A successful businesswoman and champion of British Industry, Emma is most recognised for her trademark hand-decorated kitchen pottery business.

Now employing over 300 people, she has refused to outsource manufacturing to low wage economies abroad and her company makes all of its pottery in Stoke on Trent, reviving these traditional skills.

The evening will take the form of an informal interview, chaired by Caroline Kay, Chief Executive of BPT. Topics will include the green landscape setting of Bath’s World Heritage Site and threats from development plus CPRE’s own national campaigns ‘the wrong homes in the wrong places’ and ‘roads to nowhere’ which also challenge Green Belt development.

In this centenary year of women getting the vote, Emma will also look at women who campaign and share some of her own relevant experiences of countryside campaigning.

Tickets are £5 via Eventbrite

Trust calls for action to determine historic building’s future.

Trust calls for action to determine historic building’s future.

A call for action in determining the future of the old King Edward’s Junior School building in Bath’s Broad Street has been made by  Bath Preservation Trust.


The old KES School – by Thomas Jelly – in Broad Street.

It follows a recent attack by vandals on what is a Grade 11* listed property which has stood derelict for years.

The Trust’s CEO Caroline Kay says:  The recent break-in, as well as causing damage to the historic structure, shows how vulnerable a property like this can be when its owner leaves it unused, increasingly derelict and potentially at risk of irreversible damage through vandalism.


A side door has been completely smashed.

The building is Grade II*, a high level of national designation, and is on the national ‘at risk’ register.  It is a poor advertisement both for a World Heritage City and for one of the South West’s leading independent schools, who sold the building in good faith over 20 years ago.

The Local Authority need to get on the front foot to inspect its current condition and determine whether or not the owner has any intention of carrying out the extant planning permission.

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Caroline Kay, CEO Bath Preservation Trust

 Also Historic England need to do as they say on their website, where ‘their  local Heritage at Risk teams strive to find solutions for sites at risk’.  We would urge them to demonstrate to the concerned public that Historic England, the Council and the owner are working actively to address this long overdue eyesore; and if not, what they propose to do about it.


Doing it for love NOT money!

Doing it for love NOT money!

Bath Preservation Trust – with its various city museums  – would be the first to admit just how important volunteers are to its operation but – it seems –  finding people with spare time and energy is becoming more difficult.

I am sure other bodies like Bath Abbey, the Holbourne Museum and Victoria Art Gallery would also agree that attracting those prepared to work for love and not money – is proving challenging.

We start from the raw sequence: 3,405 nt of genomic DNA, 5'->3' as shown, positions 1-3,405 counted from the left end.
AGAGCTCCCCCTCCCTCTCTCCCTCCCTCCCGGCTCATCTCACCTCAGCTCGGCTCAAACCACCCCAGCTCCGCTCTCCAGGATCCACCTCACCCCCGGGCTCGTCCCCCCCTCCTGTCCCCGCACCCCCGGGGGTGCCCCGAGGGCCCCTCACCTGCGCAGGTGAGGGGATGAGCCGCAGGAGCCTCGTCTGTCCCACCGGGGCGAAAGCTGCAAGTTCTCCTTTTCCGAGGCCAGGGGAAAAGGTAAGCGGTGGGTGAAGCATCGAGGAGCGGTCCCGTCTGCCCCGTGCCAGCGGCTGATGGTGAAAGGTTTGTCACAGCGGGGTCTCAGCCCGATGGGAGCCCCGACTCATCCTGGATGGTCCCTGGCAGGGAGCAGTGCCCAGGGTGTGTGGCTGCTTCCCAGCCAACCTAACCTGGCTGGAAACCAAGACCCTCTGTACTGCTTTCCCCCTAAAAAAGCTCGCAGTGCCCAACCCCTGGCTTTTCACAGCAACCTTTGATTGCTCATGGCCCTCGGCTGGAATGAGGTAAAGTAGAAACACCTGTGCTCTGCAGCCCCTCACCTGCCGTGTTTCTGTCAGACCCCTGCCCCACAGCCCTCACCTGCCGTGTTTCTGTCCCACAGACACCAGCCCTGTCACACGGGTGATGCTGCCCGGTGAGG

The Trust have come up with the idea of  holding Volunteer Open Days when those prepared to consider joining the ranks can pop into one of its museums and chat to current volunteers and staff about the sort of roles on offer.

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Bath Newseum caught up with BPT’s newly appointed Director of Museums, Claire Dixon – outside No 1, Royal Crescent – to find out more.

The open days are being held on Wednesday the 17th and Saturday, January 20th, between 11 am and 2pm at the Museum of Bath Architecture, No. 1 Royal Crescent and the Herschel Museum of Astronomy.

The Trust’s Conservation Team will be at No. 1 on the Wednesday (17th) to answer any questions you have if you are wanting to help in heritage watchdog/preservation work.

BPT say: “We can talk about the time commitment you are looking to make and the role you would like to do and you can ask any questions about what we have available.  Whether you like the idea of talking to visitors, delving into our archives, supporting events and children’s activities or being behind the scenes helping in the office, we will be able to find a place for you in our friendly team.

At the end of your visit, if you are interested in getting involved, we will provide you with an application form and a person to keep in contact with.  Our friendly teams of staff and volunteers are looking forward to welcoming you.

If you are interested in volunteering with us but cannot make either of our drop in open days, please contact us to find out about our next session or to receive an application form by calling 01225 428126 or emailing.”

The web address is

Time for a coach congestion charge says BPT.

Time for a coach congestion charge says BPT.

B&NES new coach parking strategy for the city comes under fire – from heritage watchdogs –  Bath Preservation Trust –  for increasing pollution and congestion and impacting badly on central heritage sites.

It goes on to call for an end to ‘coach cruising’  where vehicles tour the city’s attraction and then leave to go straight on to their next tourist destination. They suggest a congestion charge might help reduce for such activity.


The existing coach station.

In a response to the Council’s new Parking and Coach Parking Strategy the Trust questions why such a policy does not mention heritage, air quality and congestion?

In a statement – quoted below in full – BPT say they are critical of both strategies.